Education

Islamabad has the highest literacy rate of Pakistan at 95%.[37] Islamabad also has some of Pakistan's major universities, including Quaid-i-Azam University, the International Islamic University, and the National University of Sciences and Technology and Pakistan Institute of Engineering and Applied Sciences

Private School Network Islamabad is working for private educational institutions. The president of PSN is Dr. Muhammad Afzal Babur from Bhara Kahu. PSN is divided into eight zones in Islamabad. In Tarlai Zone Chaudhary Faisal Ali from Faisal Academy Tarlai Kalan is Zonal General Sectary of PSN.

Quaid-e-Azam University has several faculties. The institute is located in a semi-hilly area, east of the Secretariat buildings and near the base of Margalla Hills. This Post-Graduate institute is spread over 1,705 acres (6.90 km2). The nucleus of the campus has been designed as an axial spine with a library as its center. Other universities include the following:[38]

Sports

Islamabad United became the first ever team to win Pakistan Super League in 2016.[39] And Now The Federal Team Is Participating In The Pakistan Cup The Team Is Under Captinacy of Misbah-ul-Haq Former Captain Of Pakistan, The Islambad United Was Also Under Misbah.

See also

References

  1. ^ Berenson, Alex (2011). The Midnight House. Random House. p. 5. ISBN 978-0099536970.
  2. ^ "Chief-Commissioner - ICTA". ictadministration.gov.pk. Retrieved 6 September 2016.
  3. ^ "The News International: Latest News Breaking, Pakistan News". thenews.com.pk. Retrieved 24 February 2016.
  4. ^ District Profile: Central Punjab - Islamabad
  5. ^ a b Vinayak Bharne, ed. (2013). The Emerging Asian City: Concomitant Urbanities and Urbanisms. Routledge. p. 131. ISBN 978-0-415-52597-8.
  6. ^ Islamabad Capital Territory Administration. Ictadministration.gov.pk. Retrieved on 2013-07-12.
  7. ^ "Urban growth monitoring along Islamabad Highway". GIS Development.
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  9. ^ "Internet Archive Wayback Machine". Web.archive.org. 13 June 2010. Archived from the original on 13 June 2010. Retrieved 15 January 2012.
  10. ^ "Average Conditions, Islamabad, Pakistan". Retrieved 25 September 2009.
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  12. ^ "Weather Log – July 21–31, 2001". National Climatic Data Center. 6 August 2001.
  13. ^ "Islamabad Climate Normals 1961-1990". National Oceanic and Atmospheric Administration. Retrieved January 16, 2012.
  14. ^ "Extremes of Islamabad". Pakistan Meteorological Department. Retrieved February 1, 2015.
  15. ^ Matthew S. Hull (5 June 2012). Government of Paper: The Materiality of Bureaucracy in Urban Pakistan (1st ed.). University of California Press. p. 50. ISBN 978-0520272156. Retrieved 4 July 2012.
  16. ^ a b c d e f "The Idea of Islamabad". TheIslamabad.com.
  17. ^ Bahria University. "Official website". Archived from the original on 1 March 2010.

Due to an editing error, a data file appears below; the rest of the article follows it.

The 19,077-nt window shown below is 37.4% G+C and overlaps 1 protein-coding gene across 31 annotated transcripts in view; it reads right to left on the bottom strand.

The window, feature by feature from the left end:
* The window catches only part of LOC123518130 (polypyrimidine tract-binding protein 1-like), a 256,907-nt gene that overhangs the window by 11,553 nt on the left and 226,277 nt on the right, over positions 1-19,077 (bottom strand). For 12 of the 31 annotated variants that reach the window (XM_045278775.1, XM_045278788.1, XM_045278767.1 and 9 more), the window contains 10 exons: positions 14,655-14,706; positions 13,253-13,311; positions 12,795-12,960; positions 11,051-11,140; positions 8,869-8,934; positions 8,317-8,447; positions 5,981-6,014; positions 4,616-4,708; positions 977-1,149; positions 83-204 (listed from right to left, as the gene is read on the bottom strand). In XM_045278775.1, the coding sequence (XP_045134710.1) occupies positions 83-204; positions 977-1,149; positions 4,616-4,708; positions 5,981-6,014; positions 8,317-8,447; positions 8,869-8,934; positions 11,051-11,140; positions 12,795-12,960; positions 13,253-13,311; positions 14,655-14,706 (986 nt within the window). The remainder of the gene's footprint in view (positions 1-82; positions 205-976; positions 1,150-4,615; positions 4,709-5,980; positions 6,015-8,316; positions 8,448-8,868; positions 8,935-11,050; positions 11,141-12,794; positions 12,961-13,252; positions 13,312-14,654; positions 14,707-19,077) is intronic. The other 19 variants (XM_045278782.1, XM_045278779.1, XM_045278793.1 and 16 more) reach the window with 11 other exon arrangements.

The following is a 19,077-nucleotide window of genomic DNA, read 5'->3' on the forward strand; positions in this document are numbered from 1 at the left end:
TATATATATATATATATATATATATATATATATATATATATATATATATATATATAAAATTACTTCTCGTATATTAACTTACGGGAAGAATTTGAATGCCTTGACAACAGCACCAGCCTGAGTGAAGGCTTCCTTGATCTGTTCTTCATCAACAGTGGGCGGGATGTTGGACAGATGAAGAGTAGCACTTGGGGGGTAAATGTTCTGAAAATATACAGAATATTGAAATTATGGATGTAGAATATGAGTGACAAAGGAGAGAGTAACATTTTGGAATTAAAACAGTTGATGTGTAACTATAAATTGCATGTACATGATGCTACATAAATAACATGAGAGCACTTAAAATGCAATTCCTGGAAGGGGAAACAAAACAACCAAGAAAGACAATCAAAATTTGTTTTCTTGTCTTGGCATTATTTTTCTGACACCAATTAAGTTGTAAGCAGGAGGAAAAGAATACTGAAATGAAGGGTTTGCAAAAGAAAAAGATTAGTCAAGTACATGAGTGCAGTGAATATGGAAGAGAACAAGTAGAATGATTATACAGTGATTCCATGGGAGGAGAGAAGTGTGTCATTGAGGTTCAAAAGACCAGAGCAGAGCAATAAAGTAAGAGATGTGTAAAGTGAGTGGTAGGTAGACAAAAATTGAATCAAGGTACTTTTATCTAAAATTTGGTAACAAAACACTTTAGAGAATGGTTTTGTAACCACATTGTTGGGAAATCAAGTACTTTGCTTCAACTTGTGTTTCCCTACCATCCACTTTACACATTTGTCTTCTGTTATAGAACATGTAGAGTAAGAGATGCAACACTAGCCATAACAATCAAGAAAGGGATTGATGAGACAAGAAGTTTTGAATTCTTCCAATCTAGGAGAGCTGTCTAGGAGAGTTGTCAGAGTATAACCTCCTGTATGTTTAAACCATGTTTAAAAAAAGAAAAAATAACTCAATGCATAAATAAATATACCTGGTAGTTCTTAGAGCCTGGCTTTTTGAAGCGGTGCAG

18. ^ Air University. "Official website".
  19. ^ National Defence University. "Official website".
  20. ^ "Percentage Distribution of Households by Language Usually Spoken and Region/Province, 1998 Census" (PDF). Pakistan Statistical Year Book 2008. Federal Bureau of Statistics – Government of Pakistan. Retrieved 2 February 2016.
  21. ^ A Gazetteer of Rawalpindi District Part A 1907
  22. ^ a b Dulyapak Preecharushh (6 April 2011). "Myanmar's New Capital City of Naypyidaw". In Stanley D. Brunn. Engineering Earth: The Impacts of Megaengineering Projects (1st ed.). Springer. p. 1041. ISBN 978-9048199198. Retrieved 4 July 2012.
  23. ^ a b "Planning of Islamabad and Rawalpindi" (PDF). |first2= missing |last2= in Authors list (help)
  24. ^ Sheikh, Iqbal M.; Van S. Williams; S. Qamer Raza; Kanwar S.A. Khan. "Environmental Geology of the Islamabad-Rawalpindi Area, Northern Pakistan" (PDF). Regional Studies of the Potwar Plateau Area, Northern Pakistan. U.S. Department of the Interior, U.S. Geological Survey.
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  27. ^ "Pakistan Stock Exchanges".
  28. ^ ISE-Official website. "About ISE". Archived from the original on 17 June 2011.
  29. ^ "Rs 371bn revenue target: FBR hails LTU Islamabad's performance". Business Recorder. 5 July 2012. Retrieved 9 July 2012.
  30. ^ Pakistan Software Export Board. "Islamabad". Archived from the original on 5 May 2010.
  31. ^ Geo News. "PM names Islamabad Airport as Benazir Bhutto International Airport". Archived from the original on 15 July 2015.
  32. ^ United Impex. "International Air Ports in Pakistan".
  33. ^ A-Z World Airports. "Islamabad – Benazir Bhutto International Airport (ISB/OPRN)".
  34. ^ CPG Corporation. "New Islamabad International Airport's Passenger Terminal Building". Archived from the original on 21 November 2007.
  35. ^ a b National Highway Authority Pakistan. "Motorway's of Pakistan".
  36. ^ NESPAK. "Faizabad Interchange". Archived from the original on 10 August 2011.
  37. ^ "Archived copy" (PDF). Archived from the original (PDF) on 13 November 2010. Retrieved 2010-09-28.
  38. ^ HEC recognized Universities Archived 29 October 2013 at the Wayback Machine.. Hec.gov.pk. Retrieved on 2013-07-12.
  39. ^ "ARY Digital Network President Salman Iqbal congratulates Islamabad United over winning PSL". arynews.tv. Retrieved 24 February 2016.

External links

Islamabad travel guide from Wikivoyage